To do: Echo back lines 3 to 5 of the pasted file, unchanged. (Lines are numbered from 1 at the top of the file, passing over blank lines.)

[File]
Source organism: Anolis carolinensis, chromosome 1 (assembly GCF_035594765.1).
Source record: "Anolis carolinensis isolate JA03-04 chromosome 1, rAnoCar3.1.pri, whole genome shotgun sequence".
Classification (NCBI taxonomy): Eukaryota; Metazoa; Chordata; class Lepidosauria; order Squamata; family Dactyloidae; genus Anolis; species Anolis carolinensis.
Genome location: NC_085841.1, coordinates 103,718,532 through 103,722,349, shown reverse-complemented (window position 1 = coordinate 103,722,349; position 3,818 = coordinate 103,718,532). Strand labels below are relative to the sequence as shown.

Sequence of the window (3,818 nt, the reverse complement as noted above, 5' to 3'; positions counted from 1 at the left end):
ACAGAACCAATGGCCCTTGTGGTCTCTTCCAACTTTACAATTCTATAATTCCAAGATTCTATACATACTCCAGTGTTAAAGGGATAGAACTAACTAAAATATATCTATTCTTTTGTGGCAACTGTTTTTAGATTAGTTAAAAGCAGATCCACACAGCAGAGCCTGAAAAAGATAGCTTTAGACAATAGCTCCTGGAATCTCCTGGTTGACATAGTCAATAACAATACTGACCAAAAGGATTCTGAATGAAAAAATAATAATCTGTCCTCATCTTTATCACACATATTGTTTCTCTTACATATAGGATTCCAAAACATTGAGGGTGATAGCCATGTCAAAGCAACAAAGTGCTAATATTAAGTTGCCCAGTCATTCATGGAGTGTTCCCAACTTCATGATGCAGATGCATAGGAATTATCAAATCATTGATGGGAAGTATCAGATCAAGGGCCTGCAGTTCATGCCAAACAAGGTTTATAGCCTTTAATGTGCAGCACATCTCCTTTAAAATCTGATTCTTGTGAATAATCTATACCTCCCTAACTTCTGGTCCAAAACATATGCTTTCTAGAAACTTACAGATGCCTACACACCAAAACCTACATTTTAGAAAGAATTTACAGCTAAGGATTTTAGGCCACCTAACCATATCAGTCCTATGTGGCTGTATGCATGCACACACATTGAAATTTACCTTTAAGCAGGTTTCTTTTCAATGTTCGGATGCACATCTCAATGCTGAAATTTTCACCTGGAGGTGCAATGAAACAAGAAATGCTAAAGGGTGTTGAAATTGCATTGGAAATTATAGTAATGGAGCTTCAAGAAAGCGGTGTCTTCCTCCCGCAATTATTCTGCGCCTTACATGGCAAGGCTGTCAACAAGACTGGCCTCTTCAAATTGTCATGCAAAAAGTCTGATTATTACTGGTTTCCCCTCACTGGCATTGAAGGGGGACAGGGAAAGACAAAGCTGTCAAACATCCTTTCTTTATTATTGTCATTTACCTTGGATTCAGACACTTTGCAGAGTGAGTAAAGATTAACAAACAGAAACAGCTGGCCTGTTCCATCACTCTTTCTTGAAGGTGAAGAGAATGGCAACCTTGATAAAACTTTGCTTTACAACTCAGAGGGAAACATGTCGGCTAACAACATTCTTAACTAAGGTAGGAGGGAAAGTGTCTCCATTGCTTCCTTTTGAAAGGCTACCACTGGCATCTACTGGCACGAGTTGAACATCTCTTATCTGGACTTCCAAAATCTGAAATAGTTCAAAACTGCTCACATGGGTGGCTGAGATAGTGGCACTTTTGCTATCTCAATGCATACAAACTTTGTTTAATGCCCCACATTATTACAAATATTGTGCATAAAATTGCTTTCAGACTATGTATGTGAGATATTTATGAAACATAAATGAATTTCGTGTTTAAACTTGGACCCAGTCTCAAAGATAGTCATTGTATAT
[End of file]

Classification (NCBI taxonomy): Eukaryota; Metazoa; Chordata; class Lepidosauria; order Squamata; family Dactyloidae; genus Anolis; species Anolis carolinensis.
Genome location: NC_085841.1, coordinates 103,718,532 through 103,722,349, shown reverse-complemented (window position 1 = coordinate 103,722,349; position 3,818 = coordinate 103,718,532). Strand labels below are relative to the sequence as shown.

Sequence of the window (3,818 nt, the reverse complement as noted above, 5' to 3'; positions counted from 1 at the left end):